Russia Changes the Guard: Comment
A major political upheaval January 15 ended with Russia's longest-serving prime minister Dmitry Medvedev resigning along with the rest of his cabinet to make way for sweeping constitutional reforms.
His replacement is former tax service head Mikhail Mishustin – a technocrat who, despite keeping a low public profile, has earned respect in government circles by successfully reforming the country's fiscal system.
Russia's lower house of parliament, the State Duma, approved Mishustin's appointment on January 16. He had been proposed for the role by the president, Vladimir Putin. Mishustin is expected to make some changes when he selects a new cabinet, though details have not been disclosed.
On the other hand Medvedev, Putin's long-term ally, will take up the position of deputy chairman of the security council, a body that implements the president's decisions on national security. In terms of decision-making power, this is a demotion. After all, he will serve directly under Putin, who is the council's chair.
The disbanding of Russia's government was designed to clear a path for Putin to implement radical constitutional changes, announced just hours before Medvedev's resignation.
A nationwide referendum is due to take place on these changes, broadly aimed at strengthening the power of the Duma at the expense of the presidency. The move has been widely interpreted as an attempt by Putin to weaken the power of a potential successor, should he choose to step down at the end of his term in 2024.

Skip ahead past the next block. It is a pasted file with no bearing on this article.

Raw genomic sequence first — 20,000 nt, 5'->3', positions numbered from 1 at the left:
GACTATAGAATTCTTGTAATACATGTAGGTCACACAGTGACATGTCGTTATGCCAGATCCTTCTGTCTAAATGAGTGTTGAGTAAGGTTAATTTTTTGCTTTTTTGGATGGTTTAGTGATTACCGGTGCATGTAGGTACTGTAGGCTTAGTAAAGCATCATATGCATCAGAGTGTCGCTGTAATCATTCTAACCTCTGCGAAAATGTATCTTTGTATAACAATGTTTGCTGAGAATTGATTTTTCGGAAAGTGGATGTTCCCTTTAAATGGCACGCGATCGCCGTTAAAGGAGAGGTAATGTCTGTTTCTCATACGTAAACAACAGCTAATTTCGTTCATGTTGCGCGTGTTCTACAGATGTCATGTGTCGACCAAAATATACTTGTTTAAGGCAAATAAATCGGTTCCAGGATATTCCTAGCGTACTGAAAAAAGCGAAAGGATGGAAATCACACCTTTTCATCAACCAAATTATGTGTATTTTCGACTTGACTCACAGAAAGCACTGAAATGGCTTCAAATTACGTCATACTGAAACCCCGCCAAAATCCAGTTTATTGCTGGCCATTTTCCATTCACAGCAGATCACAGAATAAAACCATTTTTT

There are some in Russia's elite circles that will welcome Medvedev's departure from central government. Among them will be Igor Sechin, the powerful head of state oil giant Rosneft regarded as the informal leader of the 'siloviki' clan of nationalist, ex-security service officials that believe in a strong state role in the economy.
Sechin is suspected of orchestrating the downfall of Yukos, Russia's former largest oil producer which went bankrupt in 2003 after facing billions of dollars of tax claims. Most of Yukos' prize assets fell into the hands of Rosneft, transforming it from a collection of unwanted oilfields to the country's top producer. After taking the helm of Rosneft in 2012, his first major play was the $55bn acquisition of Anglo-Russian venture TNK-BP.
Medvedev and Sechin's long-standing rivalry is well-documented. Medvedev belongs to a rival grouping of progressives that have fought against increased nationalisation of Russia's economy.
Putin's backing of Medvedev, first as Russia's new president in 2008 and then its prime minister in 2012, was a severe blow to the Sechin clan. Medvedev initially opposed Rosneft's controversial takeover of mid-sized oil producer Bashneft in a so-called privatisation sale in 2016. That is, until Putin spoke in favour of it.
In recent years, Sechin and his allies have sought to erode Medvedev's power base. Sechin took part in a bribery sting in 2016 against ex-economy minister Alexei Ulyukayev, an economic liberal, who was sentenced for eight years in a penal colony. The arrest two years later of Russian billionaire Ziyavudin Magomedov on embezzlement charges was seen as an attack on Medvedev. Magomedov was close to deputy prime minister Arkady Dvorkovich, Medvedev's most senior aide. Former Russian minister Mikhail Abyzov, a Medvedev ally, was also detained last year in a graft case.
Impact on energy